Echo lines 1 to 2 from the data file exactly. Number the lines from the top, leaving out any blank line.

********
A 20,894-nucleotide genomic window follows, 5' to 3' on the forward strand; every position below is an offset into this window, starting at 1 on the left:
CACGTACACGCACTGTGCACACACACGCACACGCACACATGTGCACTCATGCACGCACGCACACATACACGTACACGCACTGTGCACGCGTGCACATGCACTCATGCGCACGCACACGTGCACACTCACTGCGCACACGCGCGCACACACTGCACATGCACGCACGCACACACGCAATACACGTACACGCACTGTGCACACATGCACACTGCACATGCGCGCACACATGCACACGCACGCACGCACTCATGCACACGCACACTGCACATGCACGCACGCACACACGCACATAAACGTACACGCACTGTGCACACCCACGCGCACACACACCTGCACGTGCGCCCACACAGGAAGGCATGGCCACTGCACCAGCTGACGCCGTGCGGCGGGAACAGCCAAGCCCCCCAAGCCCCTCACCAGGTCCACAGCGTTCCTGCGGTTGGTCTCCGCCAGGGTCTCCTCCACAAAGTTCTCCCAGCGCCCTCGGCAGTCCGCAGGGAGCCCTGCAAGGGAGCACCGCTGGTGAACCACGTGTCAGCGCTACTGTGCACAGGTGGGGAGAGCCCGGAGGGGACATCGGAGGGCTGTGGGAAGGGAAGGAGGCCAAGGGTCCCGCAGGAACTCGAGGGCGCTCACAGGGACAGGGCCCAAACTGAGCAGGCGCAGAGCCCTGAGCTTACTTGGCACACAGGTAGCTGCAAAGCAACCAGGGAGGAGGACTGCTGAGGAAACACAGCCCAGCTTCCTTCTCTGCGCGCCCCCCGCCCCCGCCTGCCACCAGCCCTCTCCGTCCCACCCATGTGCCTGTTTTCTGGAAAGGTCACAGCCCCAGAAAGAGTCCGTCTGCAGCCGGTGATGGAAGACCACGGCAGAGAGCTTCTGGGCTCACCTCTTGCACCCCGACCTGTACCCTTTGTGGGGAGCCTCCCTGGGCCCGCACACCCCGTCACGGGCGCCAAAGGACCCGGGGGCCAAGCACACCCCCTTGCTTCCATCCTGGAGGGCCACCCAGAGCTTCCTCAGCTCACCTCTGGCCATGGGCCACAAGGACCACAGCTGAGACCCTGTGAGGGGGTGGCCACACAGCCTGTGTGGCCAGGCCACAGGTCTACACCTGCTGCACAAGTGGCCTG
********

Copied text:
A 20,894-nucleotide genomic window follows, 5' to 3' on the forward strand; every position below is an offset into this window, starting at 1 on the left:
CACGTACACGCACTGTGCACACACACGCACACGCACACATGTGCACTCATGCACGCACGCACACATACACGTACACGCACTGTGCACGCGTGCACATGCACTCATGCGCACGCACACGTGCACACTCACTGCGCACACGCGCGCACACACTGCACATGCACGCACGCACACACGCAATACACGTACACGCACTGTGCACACATGCACACTGCACATGCGCGCACACATGCACACGCACGCACGCACTCATGCACACGCACACTGCACATGCACGCACGCACACACGCACATAAACGTACACGCACTGTGCACACCCACGCGCACACACACCTGCACGTGCGCCCACACAGGAAGGCATGGCCACTGCACCAGCTGACGCCGTGCGGCGGGAACAGCCAAGCCCCCCAAGCCCCTCACCAGGTCCACAGCGTTCCTGCGGTTGGTCTCCGCCAGGGTCTCCTCCACAAAGTTCTCCCAGCGCCCTCGGCAGTCCGCAGGGAGCCCTGCAAGGGAGCACCGCTGGTGAACCACGTGTCAGCGCTACTGTGCACAGGTGGGGAGAGCCCGGAGGGGACATCGGAGGGCTGTGGGAAGGGAAGGAGGCCAAGGGTCCCGCAGGAACTCGAGGGCGCTCACAGGGACAGGGCCCAAACTGAGCAGGCGCAGAGCCCTGAGCTTACTTGGCACACAGGTAGCTGCAAAGCAACCAGGGAGGAGGACTGCTGAGGAAACACAGCCCAGCTTCCTTCTCTGCGCGCCCCCCGCCCCCGCCTGCCACCAGCCCTCTCCGTCCCACCCATGTGCCTGTTTTCTGGAAAGGTCACAGCCCCAGAAAGAGTCCGTCTGCAGCCGGTGATGGAAGACCACGGCAGAGAGCTTCTGGGCTCACCTCTTGCACCCCGACCTGTACCCTTTGTGGGGAGCCTCCCTGGGCCCGCACACCCCGTCACGGGCGCCAAAGGACCCGGGGGCCAAGCACACCCCCTTGCTTCCATCCTGGAGGGCCACCCAGAGCTTCCTCAGCTCACCTCTGGCCATGGGCCACAAGGACCACAGCTGAGACCCTGTGAGGGGGTGGCCACACAGCCTGTGTGGCCAGGCCACAGGTCTACACCTGCTGCACAAGTGGCCTG